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What I Love about Translation

Do you have a skill that you recognize is actually rather difficult but you’re really great at and love doing?

That’s translation for me.

Translation lies at the intersection of foriegn language, culture, and writing. If you don’t know any of the language or culture of the language you’re translating from, you won’t understand the text and its nuances. If you’re not a skilled writer, you won’t be able to localize the text in the best, most colloquial way possible. Translation is a combination of science and art. And I love it.

I was first introduced to the intricacy of translation while studying abroad in Spain. Since we were only there for one month over the summer, most of our classes only met for a couple of sessions. We had one translation class where we visited the place that we would be translating text for, and then the very next class was where we reviewed our work. Each group presented their text on slides of a powerpoint so that we could workshop their translation as a class.

Overall, we were able to confirm everyone’s localizations, more or less. There was one slide that stuck with me long after class was over, however. I couldn’t figure out why, but I could feel in my gut that something was wrong with the translated text. I asked the English major next to me if it seemed wrong to her. No, she thought it was fine. It wasn’t until later that I realized that the error was a preposition. A preposition. One of the smallest, least consequential words that we almost know through intuition better than through grammar rules.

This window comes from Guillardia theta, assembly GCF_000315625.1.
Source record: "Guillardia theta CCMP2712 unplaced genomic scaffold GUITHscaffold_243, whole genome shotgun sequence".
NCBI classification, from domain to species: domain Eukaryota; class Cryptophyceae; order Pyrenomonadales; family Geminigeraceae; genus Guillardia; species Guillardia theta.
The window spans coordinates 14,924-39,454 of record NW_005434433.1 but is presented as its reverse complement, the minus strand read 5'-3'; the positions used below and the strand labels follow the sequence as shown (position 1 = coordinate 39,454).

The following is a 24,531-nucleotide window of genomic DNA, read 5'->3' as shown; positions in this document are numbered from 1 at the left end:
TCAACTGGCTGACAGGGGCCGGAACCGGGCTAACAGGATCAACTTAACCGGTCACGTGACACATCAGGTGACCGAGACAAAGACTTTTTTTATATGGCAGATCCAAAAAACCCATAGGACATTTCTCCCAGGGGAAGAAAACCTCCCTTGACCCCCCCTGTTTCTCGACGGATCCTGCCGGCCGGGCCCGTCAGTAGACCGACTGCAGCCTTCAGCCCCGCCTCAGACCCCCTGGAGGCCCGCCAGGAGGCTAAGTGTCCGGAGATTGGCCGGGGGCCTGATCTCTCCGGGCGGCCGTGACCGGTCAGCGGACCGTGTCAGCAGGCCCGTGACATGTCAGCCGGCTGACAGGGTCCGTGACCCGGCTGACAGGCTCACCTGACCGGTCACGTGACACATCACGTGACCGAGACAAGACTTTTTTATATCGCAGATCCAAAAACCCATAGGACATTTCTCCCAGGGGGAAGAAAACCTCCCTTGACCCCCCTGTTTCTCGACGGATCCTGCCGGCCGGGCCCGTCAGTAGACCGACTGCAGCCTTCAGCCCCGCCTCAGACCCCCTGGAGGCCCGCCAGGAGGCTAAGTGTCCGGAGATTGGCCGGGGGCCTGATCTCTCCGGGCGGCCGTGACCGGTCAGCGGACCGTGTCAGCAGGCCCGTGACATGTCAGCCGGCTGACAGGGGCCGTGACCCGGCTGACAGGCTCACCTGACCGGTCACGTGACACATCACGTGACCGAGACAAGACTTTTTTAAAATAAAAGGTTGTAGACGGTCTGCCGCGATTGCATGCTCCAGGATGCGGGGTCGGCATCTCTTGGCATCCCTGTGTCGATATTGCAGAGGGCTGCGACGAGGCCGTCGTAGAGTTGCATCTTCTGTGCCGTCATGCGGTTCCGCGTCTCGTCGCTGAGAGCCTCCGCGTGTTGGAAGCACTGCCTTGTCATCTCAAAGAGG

At that moment, I realized that every translation was an intricate puzzle, and the only clue that I would have to solve it was my favorite tool of all: English grammar. It’s giving me butterflies just thinking about it.

After that class, I took every possible opportunity to take translation courses. Since my major was French, that was the only language where I really had the opportunity to take these courses. When I studied abroad in France, I studied translation under a brilliant English professor who loved to use me as an example of American English pronunciation of words. I still remember one class where a student was having trouble pronouncing the word “thought.” She wrote it on the board and repeated it in British English. “Thought.” “Thought.”

Then, without warning, she pointed at me. Oh, did she need me to-? Got it.

“Thought.” And because I’m a child who feels starstruck when a professor (especially a French translation professor!) notices me, I was all kinds of giddy from that brief interaction.

Every course gave such amazing insight into the different ways that we use language. One class, we had an entire discussion about how to translate “we had pancakes for breakfast.” They don’t typically have pancakes for breakfast in France. So do you use crêpes? Well, they don’t really have crêpes for breakfast. So do you use a typical French breakfast? Do you leave it as pancakes and make it clear that the characters are in the US? Do you see how cool this is?!